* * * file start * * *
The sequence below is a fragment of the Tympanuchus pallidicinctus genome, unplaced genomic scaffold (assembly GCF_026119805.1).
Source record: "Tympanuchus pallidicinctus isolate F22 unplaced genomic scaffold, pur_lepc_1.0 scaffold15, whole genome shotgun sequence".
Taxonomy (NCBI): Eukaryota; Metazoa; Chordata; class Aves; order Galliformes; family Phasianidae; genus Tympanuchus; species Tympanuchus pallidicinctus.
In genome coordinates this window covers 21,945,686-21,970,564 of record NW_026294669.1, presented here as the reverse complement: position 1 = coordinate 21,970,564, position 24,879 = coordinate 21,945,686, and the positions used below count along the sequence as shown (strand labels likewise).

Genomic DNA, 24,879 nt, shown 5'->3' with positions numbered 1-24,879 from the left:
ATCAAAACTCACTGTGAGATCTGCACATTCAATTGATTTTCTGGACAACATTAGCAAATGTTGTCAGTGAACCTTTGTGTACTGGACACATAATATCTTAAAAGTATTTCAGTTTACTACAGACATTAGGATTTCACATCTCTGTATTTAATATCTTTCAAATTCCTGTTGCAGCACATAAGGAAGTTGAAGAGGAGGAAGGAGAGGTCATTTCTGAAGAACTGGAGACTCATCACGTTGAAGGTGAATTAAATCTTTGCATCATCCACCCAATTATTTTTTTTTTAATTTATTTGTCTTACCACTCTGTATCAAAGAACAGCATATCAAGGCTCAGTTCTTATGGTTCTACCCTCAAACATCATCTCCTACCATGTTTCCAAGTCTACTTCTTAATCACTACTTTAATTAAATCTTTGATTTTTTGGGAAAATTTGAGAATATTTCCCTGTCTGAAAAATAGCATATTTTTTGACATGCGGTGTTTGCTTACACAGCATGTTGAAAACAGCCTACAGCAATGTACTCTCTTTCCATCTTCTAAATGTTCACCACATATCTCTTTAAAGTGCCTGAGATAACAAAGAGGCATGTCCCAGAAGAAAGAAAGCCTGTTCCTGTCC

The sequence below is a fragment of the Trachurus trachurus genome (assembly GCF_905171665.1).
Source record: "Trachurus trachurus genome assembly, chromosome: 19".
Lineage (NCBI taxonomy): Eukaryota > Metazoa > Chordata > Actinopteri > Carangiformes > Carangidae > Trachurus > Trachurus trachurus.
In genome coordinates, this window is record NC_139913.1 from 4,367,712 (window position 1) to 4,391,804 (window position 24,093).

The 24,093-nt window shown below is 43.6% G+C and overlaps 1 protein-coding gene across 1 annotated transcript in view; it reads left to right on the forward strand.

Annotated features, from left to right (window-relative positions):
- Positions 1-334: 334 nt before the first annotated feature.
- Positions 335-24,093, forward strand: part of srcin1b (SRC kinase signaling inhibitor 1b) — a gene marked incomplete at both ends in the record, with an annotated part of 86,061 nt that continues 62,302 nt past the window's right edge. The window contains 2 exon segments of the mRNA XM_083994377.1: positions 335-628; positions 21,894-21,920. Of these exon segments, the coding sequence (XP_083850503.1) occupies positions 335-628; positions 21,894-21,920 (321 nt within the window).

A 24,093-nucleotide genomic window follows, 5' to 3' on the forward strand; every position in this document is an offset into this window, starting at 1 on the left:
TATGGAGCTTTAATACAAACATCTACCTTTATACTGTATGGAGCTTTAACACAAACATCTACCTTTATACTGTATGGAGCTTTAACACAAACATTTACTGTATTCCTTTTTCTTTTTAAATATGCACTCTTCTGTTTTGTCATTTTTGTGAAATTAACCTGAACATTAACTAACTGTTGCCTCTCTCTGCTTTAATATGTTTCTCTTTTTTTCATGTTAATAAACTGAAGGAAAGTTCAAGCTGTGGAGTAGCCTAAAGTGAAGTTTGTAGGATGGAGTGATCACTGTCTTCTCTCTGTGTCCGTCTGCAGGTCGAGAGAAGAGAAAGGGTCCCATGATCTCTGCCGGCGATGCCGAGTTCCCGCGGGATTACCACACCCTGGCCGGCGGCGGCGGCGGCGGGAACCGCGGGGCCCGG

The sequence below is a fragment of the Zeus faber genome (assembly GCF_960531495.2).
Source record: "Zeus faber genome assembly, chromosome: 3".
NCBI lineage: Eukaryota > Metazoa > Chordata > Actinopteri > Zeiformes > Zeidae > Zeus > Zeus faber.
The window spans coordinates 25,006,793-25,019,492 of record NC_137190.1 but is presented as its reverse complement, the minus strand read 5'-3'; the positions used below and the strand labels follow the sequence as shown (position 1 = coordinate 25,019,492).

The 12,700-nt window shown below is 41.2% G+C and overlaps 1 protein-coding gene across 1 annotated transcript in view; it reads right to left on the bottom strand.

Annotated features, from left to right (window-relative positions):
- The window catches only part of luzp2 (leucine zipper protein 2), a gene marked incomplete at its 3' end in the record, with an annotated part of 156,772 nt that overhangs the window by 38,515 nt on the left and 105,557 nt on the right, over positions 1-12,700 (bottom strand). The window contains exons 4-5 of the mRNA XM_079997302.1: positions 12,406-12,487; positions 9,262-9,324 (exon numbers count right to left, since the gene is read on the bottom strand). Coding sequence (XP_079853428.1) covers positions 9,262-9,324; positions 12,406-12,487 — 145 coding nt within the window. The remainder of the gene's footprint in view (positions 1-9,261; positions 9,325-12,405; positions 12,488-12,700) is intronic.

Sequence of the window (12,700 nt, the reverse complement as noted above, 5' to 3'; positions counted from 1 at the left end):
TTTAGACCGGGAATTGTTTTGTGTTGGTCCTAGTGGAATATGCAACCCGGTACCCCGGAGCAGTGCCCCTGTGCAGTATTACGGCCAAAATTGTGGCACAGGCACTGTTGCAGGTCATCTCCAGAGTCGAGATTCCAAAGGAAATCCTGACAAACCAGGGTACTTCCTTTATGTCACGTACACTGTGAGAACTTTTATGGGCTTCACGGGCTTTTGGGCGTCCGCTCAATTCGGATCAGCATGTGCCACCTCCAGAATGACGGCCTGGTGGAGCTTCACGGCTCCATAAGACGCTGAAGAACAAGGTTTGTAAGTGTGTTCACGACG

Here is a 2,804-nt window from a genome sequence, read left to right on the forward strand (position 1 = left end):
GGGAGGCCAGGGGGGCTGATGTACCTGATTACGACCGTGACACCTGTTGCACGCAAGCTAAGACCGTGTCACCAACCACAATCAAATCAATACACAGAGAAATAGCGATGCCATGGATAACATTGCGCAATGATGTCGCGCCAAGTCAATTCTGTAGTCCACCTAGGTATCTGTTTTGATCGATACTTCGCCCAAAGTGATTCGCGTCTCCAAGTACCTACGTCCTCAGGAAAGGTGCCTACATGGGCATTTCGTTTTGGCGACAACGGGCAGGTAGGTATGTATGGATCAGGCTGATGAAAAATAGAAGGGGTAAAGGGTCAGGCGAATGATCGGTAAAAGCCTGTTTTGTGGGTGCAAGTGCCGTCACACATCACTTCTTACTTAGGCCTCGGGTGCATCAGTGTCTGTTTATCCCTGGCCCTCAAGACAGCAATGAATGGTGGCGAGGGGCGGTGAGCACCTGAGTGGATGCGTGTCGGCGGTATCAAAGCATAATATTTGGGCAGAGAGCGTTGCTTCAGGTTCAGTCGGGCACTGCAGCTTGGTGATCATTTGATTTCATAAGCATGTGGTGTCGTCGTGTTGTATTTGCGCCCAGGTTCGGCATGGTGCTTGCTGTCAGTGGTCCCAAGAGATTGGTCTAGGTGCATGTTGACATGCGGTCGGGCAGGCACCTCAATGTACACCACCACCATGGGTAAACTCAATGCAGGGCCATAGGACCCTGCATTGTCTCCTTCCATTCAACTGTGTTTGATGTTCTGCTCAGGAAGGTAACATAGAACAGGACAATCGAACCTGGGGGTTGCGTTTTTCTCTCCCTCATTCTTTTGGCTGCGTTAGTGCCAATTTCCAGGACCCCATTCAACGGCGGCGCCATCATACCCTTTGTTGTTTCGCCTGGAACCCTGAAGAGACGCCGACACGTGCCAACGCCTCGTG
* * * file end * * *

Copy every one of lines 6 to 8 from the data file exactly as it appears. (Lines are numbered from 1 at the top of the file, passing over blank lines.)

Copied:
ATCAAAACTCACTGTGAGATCTGCACATTCAATTGATTTTCTGGACAACATTAGCAAATGTTGTCAGTGAACCTTTGTGTACTGGACACATAATATCTTAAAAGTATTTCAGTTTACTACAGACATTAGGATTTCACATCTCTGTATTTAATATCTTTCAAATTCCTGTTGCAGCACATAAGGAAGTTGAAGAGGAGGAAGGAGAGGTCATTTCTGAAGAACTGGAGACTCATCACGTTGAAGGTGAATTAAATCTTTGCATCATCCACCCAATTATTTTTTTTTTAATTTATTTGTCTTACCACTCTGTATCAAAGAACAGCATATCAAGGCTCAGTTCTTATGGTTCTACCCTCAAACATCATCTCCTACCATGTTTCCAAGTCTACTTCTTAATCACTACTTTAATTAAATCTTTGATTTTTTGGGAAAATTTGAGAATATTTCCCTGTCTGAAAAATAGCATATTTTTTGACATGCGGTGTTTGCTTACACAGCATGTTGAAAACAGCCTACAGCAATGTACTCTCTTTCCATCTTCTAAATGTTCACCACATATCTCTTTAAAGTGCCTGAGATAACAAAGAGGCATGTCCCAGAAGAAAGAAAGCCTGTTCCTGTCC

The sequence below is a fragment of the Trachurus trachurus genome (assembly GCF_905171665.1).
Source record: "Trachurus trachurus genome assembly, chromosome: 19".